How to tell if a company is greenwashing
As it grows more difficult to recognise what greenwashing is, learn how you can spot it when buying your next item.
Written by spunout
Fact checked by experts and reviewed by young people.
As companies adopt increasingly clever marketing techniques, it can be difficult to recognise greenwashing for what it is.
What is greenwashing?
Greenwashing is a marketing technique used to give the impression that a company’s products, practices and policies are more environmentally-friendly than they actually are. People are now more aware of the damage that some industries do to our environment and so greenwashing is used to persuade customers to buy a product or service by suggesting that doing so will help the environment.
This can be misleading, as things that might seem environmentally friendly can have a hidden cost to the environment that we’re not aware of. The practice of greenwashing is not new but it has become more common and harder to recognise.
Read in more detail about greenwashing
How to tell if it’s greenwashing or actually sustainable
There are a few points to keep in mind when trying to distinguish between greenwashing and truly responsible practices.
Key Greenwashing practices to watch out for:
- Sustainable ranges alongside usual products
- Using ‘eco-friendly’, ‘sustainable’ or ‘green’ buzzwords without evidence of sustainability on one singular aspect of the business
- Avoiding systemic issues by focusing on one feature of their products or practices while ignoring more important environmental issues
- Stating energy efficiency, which is often just meeting regulatory standards
- Using false environmental certification labels
- Stating misleading claims and targets, like claiming to have cut emissions on making a certain product while ramping up production overall
- Paying a minimum wage to workers rather than a living wage
- Green initiatives at the head office but no mention of improving the supply chain
Environmental certification labels
Companies may create their own ‘sustainable’ label and use a similar look to environmental certification labels to mislead a customer.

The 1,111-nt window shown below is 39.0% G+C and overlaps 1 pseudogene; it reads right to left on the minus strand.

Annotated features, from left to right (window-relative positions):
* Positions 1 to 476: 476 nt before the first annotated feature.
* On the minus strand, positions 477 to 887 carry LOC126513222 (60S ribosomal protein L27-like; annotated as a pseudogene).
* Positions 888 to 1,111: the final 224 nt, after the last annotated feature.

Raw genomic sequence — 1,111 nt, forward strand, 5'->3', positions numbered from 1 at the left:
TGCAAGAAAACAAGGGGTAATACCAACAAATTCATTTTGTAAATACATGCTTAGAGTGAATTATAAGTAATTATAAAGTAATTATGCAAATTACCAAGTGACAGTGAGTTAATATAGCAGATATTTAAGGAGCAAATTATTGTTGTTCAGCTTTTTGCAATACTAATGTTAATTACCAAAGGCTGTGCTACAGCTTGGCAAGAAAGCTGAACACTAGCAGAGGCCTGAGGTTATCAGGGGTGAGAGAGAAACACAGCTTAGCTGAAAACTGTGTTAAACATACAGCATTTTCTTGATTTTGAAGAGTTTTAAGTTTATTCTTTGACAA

Familiarise yourself with existing environmental certification labels so that you will be able to tell the difference between the real and the fake ones. Some examples of environmental certification labels include:
- Global Organic Textile Standard (GOTS)
- EU Ecolabel
- Sustainable Agricultural Network
- Leaping Bunny
- Marine Stewardship Council
Do your research
If a brand is making a claim, look for the evidence that backs it up. Information about a brand’s sustainability should be easy to find on their website, and easy to read. If they say they work with organisations or bodies that boost their sustainability, check to see if you can verify it on the other organisation’s website. If they say they are carbon neutral, look into whether that means the whole company, or just a few products.
If they claim a particular material is sustainable (for example, bamboo), look it up to make sure it is actually better for the environment (in many cases, bamboo can be more harmful for the environment).
Good On You is a great website and app that gives brands sustainability ratings based on their treatment of people, the planet, animals and their transparency.
Consider the cost of making items
Although it’s great to find sustainable products at affordable prices, it is worth looking into it more before trusting their claims that it’s environmentally friendly. For example, if a new item of clothing is being sold at a very low cost, it is unlikely that it is being made in a sustainable manner, unless it’s a non-profit company.
Sustainable materials are slightly more expensive, treating factory waste is expensive and treating employees well costs more too.
If a product says it’s sustainably made but made in a country well known for its low standard of working conditions like Bangladesh, China or India, there is a chance the people making the product are working in poor conditions for little money. Look for clear information on how the company treats its employees, if there is none it’s likely greenwashing.
If the item that you are buying has been mass-produced, it is less likely that it has been made in a sustainable manner.
Look for companies taking action right now
Find companies that are taking environmental action now, rather than making vague pledges to do so in the distant future (like promises to be carbon neutral by 2050 or labels that say not yet recycled). This shows that they really are committed to tackling the climate crisis and protecting the environment by investing money in these causes, rather than simply saying they will in the future.
Be kind to yourself
Truly sustainable companies are not always obvious or accessible. If you make a purchase from a company and discover that their environmental claims are false, try not to be annoyed with yourself about it. Let other people know their practices are not sustainable and get in touch with the company to inform them on how they could be helping people and the planet. Learn from the experience and remember that your best is good enough.
Read more about how to make more sustainable fashion choices.
Cover image by Cathy Hogan